The suggested suitable age is 12-plus, with an absolute minimum of ten. So it’s not a kids’ play, though the advice seems reasonably in line with the later books and films. But will ‘The Cursed Child’, a play about adults, go further than the books? Will Harry swear? Will anyone get laid? Will anyone mention Dumbledore being gay?

7. If you liked the films, will you automatically like the play?

The less racist end of the brouhaha about black actress Noma Dumezweni being cast as Hermione came from people upset that she looks nothing like Emma Watson, thus undermining some sort hypothetical continuity with the films. But surely the cast will be the tip of the iceberg in terms of differences. The simple fact of being live theatre rather than CGI-enhanced film will change almost everything about the way it looks and feels. Presumably most fans will love it, but it’s going to be a shock to the system.  


Hermione Granger (Noma Dumezweni) © Charlie Gray

8. How can I get a ticket?

It’s sold out until the end of its current booking period – that’s May 27 2017. But every Friday at 1pm sharp, 40 tickets for each performance the following week will go on sale via the play's official website. If successful, you’re guaranteed tickets to both halves. You can sign up to the show's official wishlist for alerts on returned tickets. And though we're not sure on the official policy, it's hard to imagine there won't also be a good old-fashioned returns queue where, shortly before showtime, returned tickets will be resold at cost price. Finally, the play is liable to extend its booking period soon; you can sign up on the official website for alerts on when this will happen. Note that it has been stated that resold tickets – eg, on Stubhub, or Gumtree – will not be accepted...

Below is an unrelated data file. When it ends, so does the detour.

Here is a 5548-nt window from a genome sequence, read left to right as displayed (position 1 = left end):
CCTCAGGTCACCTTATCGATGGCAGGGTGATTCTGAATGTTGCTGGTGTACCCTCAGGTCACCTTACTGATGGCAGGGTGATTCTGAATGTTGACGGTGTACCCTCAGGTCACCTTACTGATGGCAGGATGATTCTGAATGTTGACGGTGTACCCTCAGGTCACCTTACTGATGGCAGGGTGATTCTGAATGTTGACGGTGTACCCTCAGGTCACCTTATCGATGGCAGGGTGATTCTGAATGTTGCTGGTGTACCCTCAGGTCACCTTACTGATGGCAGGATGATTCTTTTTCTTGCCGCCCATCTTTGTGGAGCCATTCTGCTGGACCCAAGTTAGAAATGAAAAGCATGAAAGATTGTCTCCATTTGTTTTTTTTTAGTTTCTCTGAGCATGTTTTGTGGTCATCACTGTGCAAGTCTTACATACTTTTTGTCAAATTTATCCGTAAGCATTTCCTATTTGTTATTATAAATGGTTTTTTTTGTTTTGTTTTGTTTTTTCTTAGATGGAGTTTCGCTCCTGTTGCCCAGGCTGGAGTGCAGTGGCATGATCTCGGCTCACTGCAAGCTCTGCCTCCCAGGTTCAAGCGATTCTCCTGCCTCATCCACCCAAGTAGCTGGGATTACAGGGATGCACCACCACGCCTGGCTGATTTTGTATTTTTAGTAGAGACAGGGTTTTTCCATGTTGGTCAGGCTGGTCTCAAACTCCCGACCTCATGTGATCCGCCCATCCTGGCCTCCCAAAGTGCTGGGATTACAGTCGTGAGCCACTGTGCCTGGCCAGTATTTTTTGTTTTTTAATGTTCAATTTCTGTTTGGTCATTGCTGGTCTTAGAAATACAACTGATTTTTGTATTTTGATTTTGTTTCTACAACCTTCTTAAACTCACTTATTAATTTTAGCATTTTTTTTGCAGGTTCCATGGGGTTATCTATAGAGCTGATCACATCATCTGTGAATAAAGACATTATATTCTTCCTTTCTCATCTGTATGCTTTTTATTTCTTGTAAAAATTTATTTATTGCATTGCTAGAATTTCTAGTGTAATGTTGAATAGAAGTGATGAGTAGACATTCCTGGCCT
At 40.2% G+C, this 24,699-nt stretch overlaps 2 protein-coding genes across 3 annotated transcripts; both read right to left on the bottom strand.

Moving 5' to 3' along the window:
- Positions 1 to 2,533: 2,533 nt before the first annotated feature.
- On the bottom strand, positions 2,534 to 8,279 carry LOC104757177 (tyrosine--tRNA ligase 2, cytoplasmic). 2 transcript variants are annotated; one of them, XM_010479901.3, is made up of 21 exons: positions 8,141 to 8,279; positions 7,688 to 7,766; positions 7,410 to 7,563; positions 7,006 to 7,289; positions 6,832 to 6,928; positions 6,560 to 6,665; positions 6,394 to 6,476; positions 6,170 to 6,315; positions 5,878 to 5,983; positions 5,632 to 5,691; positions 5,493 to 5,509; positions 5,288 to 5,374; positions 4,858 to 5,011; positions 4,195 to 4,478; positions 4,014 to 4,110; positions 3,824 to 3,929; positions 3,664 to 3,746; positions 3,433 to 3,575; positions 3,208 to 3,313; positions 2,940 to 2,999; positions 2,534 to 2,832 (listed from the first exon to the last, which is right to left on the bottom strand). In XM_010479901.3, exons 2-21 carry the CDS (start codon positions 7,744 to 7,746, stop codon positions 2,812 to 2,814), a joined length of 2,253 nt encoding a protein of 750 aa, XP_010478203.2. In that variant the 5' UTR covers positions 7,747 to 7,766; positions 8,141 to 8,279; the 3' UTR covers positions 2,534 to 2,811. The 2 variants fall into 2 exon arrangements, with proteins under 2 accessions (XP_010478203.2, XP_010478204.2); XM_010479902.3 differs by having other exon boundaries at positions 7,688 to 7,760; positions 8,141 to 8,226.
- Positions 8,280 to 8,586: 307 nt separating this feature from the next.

9. How long will it run for?

West End logic dictates it’ll run as long as it’s popular, though you suspect that Rowling would have no problem with pulling it if it was badly received. Interesting side note: much has been made of the ‘Cursed Child’ cast stepping into the shoes of the film cast. But if the play runs and runs, it’ll be recast after a year or so.  

10. Will there be a sequel or is this now the end of Harry? 

There’s definitely an air of one-offishness about ‘The Cursed Child’: it’s hard to imagine Rowling just intends to carry on her series in logistically complicated plays from now on. Will it be the chronological end of the Harry Potter franchise as a whole? We’ll just have to wait and see.

'Harry Potter and the Cursed Child' is at the Palace Theatre until May 27 2017. It's in previews until the offical opening on July 30 2016.

More 'Harry Potter and the Cursed Child'

Harry Potter and the Cursed Child Harry Potter (Jamie Parker), Albus Potter (Sam Clemmett), Ginny Potter (Poppy Miller)
© Charlie Gray

'Harry Potter and the Cursed Child' guide

Theatre Children's

Hungry for more Harry Potter characters, tales and magic? If you thought the adventures of JK Rowling’s boy wizard had ended with ‘Harry Potter and the Deathly Hallows’ then rejoice! Read our guide here to all the big ‘Cursed Child’ news, because one thing’s for sure: it’ll be the biggest theatre event of the decade.